Science News

Microplastic To Be Mapped in The North Atlantic Ocean

Every day, thousands of tons of microplastic are washed from the EU coastline into the North Atlantic Ocean. Researchers now set out to investigate how harmful this is to the North Atlantic animals and environment.

Huge amounts of plastic float around in the worlds' oceans. There are large visible objects such as bags, bottles and fishing nets, and there are invisible, microscopic plastic fragments that can be found everywhere in the water column. The latter pose a potential threat to marine wildlife and the environment.

“The accumulation of microplastic in smaller marine animals can be a threat to the integrity of the entire marine ecosystem,” says Jamileh Javidpour, a marine ecologist at the University of Southern Denmark.

She is part of HOTMIC, a European research project, now joining forces to investigate the fate of microplastic in the North Atlantic Ocean. In Denmark, the project is co-funded by the Innovation Fund with DKK 2,497,500.

Estimates of plastic input to the ocean indicate that at least 1.71 million tons should reach global ocean gyres annually. Despite these theoretical reflections, it is still not known how much plastic debris floats at the ocean surface, or what mechanisms control plastic transport from land to the open ocean - let alone its fate when it reaches the open sea.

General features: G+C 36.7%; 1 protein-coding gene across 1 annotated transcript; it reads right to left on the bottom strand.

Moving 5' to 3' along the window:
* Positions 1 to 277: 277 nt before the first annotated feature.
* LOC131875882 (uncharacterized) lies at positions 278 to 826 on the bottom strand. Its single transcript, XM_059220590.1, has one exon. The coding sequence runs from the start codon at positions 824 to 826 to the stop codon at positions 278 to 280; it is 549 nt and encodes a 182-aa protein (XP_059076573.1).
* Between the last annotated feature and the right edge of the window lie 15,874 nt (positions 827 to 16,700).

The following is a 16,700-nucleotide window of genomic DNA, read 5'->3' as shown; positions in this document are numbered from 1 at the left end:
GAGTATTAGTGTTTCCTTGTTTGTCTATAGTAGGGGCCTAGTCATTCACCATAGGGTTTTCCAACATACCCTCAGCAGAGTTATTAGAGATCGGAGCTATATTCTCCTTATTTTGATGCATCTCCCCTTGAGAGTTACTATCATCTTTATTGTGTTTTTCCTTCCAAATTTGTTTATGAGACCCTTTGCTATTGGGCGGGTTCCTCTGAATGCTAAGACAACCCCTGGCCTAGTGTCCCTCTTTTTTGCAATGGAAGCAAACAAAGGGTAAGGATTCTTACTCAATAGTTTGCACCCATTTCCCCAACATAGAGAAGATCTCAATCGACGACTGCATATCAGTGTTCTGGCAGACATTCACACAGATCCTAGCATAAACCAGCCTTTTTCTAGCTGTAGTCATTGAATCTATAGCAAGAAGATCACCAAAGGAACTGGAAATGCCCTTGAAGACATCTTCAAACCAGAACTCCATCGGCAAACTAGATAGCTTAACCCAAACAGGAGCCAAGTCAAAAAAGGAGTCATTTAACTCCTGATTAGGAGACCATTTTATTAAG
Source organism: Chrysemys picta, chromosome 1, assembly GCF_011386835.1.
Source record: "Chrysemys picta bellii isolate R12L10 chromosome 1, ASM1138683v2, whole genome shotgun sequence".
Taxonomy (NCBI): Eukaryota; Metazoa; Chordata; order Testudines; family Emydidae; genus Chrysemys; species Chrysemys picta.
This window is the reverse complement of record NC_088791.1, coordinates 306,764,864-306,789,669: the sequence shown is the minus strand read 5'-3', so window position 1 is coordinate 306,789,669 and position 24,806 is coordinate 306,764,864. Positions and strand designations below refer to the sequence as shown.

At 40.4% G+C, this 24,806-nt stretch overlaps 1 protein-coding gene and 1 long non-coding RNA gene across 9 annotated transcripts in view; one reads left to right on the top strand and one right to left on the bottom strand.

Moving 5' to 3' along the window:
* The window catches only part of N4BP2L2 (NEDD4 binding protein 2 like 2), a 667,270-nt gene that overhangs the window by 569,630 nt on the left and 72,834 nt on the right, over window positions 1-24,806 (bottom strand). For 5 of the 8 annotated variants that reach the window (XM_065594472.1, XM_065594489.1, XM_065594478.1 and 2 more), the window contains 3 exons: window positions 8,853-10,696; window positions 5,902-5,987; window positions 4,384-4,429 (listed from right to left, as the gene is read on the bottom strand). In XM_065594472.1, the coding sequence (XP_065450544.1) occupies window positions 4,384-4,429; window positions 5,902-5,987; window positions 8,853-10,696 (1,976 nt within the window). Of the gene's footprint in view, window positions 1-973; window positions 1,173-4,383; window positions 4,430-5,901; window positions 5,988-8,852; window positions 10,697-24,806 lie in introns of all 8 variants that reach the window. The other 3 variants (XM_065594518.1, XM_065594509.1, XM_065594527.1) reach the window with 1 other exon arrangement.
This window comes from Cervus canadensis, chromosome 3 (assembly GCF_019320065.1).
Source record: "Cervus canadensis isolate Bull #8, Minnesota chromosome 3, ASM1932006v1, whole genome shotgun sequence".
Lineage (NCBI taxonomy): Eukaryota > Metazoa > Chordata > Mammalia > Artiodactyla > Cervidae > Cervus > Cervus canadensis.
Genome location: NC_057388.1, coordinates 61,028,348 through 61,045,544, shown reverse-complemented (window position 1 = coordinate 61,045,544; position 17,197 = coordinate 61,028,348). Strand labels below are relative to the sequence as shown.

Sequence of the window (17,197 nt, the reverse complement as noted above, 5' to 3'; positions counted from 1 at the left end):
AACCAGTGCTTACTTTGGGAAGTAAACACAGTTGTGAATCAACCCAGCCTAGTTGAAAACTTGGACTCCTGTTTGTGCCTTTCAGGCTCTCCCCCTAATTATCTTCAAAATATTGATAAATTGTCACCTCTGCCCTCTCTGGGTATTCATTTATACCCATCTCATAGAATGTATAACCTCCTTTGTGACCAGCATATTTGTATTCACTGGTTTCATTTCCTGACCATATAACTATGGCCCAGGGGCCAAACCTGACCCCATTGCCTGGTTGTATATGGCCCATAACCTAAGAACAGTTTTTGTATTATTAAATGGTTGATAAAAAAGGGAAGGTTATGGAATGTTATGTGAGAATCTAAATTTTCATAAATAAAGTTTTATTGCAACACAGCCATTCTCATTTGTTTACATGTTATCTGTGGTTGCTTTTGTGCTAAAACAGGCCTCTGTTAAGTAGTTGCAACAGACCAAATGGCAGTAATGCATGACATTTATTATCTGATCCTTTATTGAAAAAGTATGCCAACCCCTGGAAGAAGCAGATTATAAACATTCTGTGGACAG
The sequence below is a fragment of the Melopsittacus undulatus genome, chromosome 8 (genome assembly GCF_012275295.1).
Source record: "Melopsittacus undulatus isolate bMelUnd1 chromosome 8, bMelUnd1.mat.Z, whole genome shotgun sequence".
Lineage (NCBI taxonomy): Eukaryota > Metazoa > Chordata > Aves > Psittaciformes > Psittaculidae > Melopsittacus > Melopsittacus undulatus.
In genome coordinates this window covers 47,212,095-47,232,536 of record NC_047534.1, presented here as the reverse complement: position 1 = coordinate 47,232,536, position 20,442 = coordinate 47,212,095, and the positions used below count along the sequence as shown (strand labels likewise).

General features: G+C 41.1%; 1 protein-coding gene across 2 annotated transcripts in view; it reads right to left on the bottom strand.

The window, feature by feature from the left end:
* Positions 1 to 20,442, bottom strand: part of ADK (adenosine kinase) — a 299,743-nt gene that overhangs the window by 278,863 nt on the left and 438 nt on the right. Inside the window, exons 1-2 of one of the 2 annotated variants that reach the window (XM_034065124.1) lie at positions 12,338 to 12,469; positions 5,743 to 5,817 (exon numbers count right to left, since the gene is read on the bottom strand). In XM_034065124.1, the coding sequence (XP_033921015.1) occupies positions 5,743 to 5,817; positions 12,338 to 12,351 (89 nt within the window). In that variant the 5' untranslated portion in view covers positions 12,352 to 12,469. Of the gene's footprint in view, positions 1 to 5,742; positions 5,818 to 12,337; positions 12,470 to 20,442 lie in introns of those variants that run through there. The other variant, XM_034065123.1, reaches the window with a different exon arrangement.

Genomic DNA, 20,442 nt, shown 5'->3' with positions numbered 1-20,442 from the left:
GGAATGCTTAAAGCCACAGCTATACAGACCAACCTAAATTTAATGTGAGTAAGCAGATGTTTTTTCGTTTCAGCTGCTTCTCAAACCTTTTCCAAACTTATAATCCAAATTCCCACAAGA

HOTMIC´s mission is to investigate how plastic is transported in for example the water column and in deep sea sediments.

“Maybe microplastic particles are moved around in the ocean by microorganisms or marine animals; a small animal could ingest the microplastic particles and subsequently dispose of them as fecal pellets that sink into deeper water. Or maybe microorganisms grow on the surface of the microplastic particles, making them heavy and thus decrease their buoyancy,” says Javidpour.

Previous research done by Jamileh Javidpour and colleagues has shown that gelatinous zooplankton and jellyfish may be able to help capture microplastic particles in the ocean.

These animals could play a significant role in capturing marine particles including microplastic through the water column. The mucus that jellyfish release during reproduction, defense, or as stress response is highly efficient at trapping micro- and nano-sized particles.

Javidpour further comments “We lack quantitative and observationally data on the mechanisms involved and their relative contribution to plastic debris loss from ocean surface.”

The title of the project is HOTMIC (Horizontal and vertical oceanic distribution, transport, and impact of microplastics). It is part of the joint-European collaboration The Joint Programming Initiative Healthy and Productive Seas and Oceans (JPI Oceans). 

Story by the University of Southern Denmark

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